Another theme of Filipe is non -communication, Overlapped Film or Gargoyles have metamorphosed personages or forms that never do meet. A frightening loneliness is contained in a remarkable aesthetic representation that recalls the multiplicity of noises and voices of our society. As the critic Bernardo Pinto de Almeida insightfully points out, they are the paintings of deconstruction. Filipe has painted in other styles before and probably there will be other styles in the future. This period of his painting is about being a world citizen – part of world culture – and finding that it doesn’t make much sense or leave us with the certainties we need to hang concepts on.

Architecture Figures is a detail of the same realization that our experience is  also broken. Even the most intimate of human contacts is broken into moments of touch – smell – taste; a series of memory stills contained inside de mind of a single person, each one of whom is almost unreadable. Symposium tells us that all that activity, that running around of busy men may be accomplishing nothing and is an endless exercise of futility.

So with all this negativity how is it possible to enjoy or buy one of these pictures? Because like Symposium the colours, paint and textures reach through beyond the logic of the words and move the senses to know the invisible, to trust man the philosopher-explorer-painter-rhetorician, that there is good and to hope for something. Through the selfishness of the untouching little humanoids there comes a greater collective shadow, appearing through the blue night revealing ideal forms to us, as in White Lady.

The flat surface of his paintings confronts the viewer with the subject – depth is used to remind the viewer of an ambiguity that we do not understand, the reality we see. Often Filipe’s colours are Portuguese – that combination of brown, red and yellow and black and blue – a statement that is then contradicted by a painting like Decolages. Perhaps his sense of questioning in all his pictures and the lack of dogmatic answers is also Portuguese. All his technical skill, knowledge, training and process is only as good as the idea. For Filipe painting is the revealing of the idea – the posing of the question. The phenomena we are ling do not cohere into an interpretation that makes sense. By questioning those illusions of certainty we may begin to find other patterns and directions. So the subject of art is to make the invisible visible and of reminding us that what we thought was visible we can’t fully comprehend.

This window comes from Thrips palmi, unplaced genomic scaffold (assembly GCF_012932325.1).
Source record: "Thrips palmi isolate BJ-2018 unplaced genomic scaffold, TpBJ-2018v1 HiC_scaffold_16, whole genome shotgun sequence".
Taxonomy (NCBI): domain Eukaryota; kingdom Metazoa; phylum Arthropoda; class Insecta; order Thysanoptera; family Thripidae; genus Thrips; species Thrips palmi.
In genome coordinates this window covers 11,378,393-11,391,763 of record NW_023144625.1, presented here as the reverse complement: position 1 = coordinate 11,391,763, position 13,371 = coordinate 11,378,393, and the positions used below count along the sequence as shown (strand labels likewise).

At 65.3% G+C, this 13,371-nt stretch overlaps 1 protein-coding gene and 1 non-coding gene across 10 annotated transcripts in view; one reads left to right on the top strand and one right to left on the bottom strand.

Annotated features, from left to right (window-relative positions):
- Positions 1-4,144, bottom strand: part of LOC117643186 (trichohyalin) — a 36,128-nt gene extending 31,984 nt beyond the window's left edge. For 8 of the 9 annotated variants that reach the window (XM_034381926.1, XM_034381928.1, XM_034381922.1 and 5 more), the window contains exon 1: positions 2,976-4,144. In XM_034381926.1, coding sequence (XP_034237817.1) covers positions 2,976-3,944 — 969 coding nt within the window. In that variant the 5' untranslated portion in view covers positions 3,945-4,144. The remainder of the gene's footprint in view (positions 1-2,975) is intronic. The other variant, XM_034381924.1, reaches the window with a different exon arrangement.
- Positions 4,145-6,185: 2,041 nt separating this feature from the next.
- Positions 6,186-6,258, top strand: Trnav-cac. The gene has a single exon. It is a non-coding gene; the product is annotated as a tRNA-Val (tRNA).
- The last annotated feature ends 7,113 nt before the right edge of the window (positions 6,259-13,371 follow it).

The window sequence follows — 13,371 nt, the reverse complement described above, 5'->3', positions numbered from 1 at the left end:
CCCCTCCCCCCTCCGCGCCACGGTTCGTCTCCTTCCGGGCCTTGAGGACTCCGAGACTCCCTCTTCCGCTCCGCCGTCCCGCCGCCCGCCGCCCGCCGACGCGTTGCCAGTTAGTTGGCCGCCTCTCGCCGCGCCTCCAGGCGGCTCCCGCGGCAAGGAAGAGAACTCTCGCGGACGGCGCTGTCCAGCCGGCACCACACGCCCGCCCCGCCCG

One of Filipe’s shows was called “Human Patterns”. As in this show, it was full of pattens of humans. Humans are the only animals that make art, perhaps there is some reason for doing so in the anarchic ant hill or on what another critic has described as Becket’s “roads to nowhere”. We who can see the patterns in the animal world seem unable to understand patterns in our own. These works powerfully portray the problems of a world without answers – just many questions. Filipe Rocha da Silva’s selection of questions can be of immense importance to the discerning viewer. As we confront the year 2000 this is a pertinent and dynamic body of work, reflecting the enigma of our times.


Mary Beckinsale


Photograhs by:
Cintra&Castro Caldas, Abílio Leitão, Megaestúdio, Bill Orcut, Valter Vinagre, Francisco Vidinha, Rui Salta, Jorge Coelho and others.

For all contents: © Rocha da Silva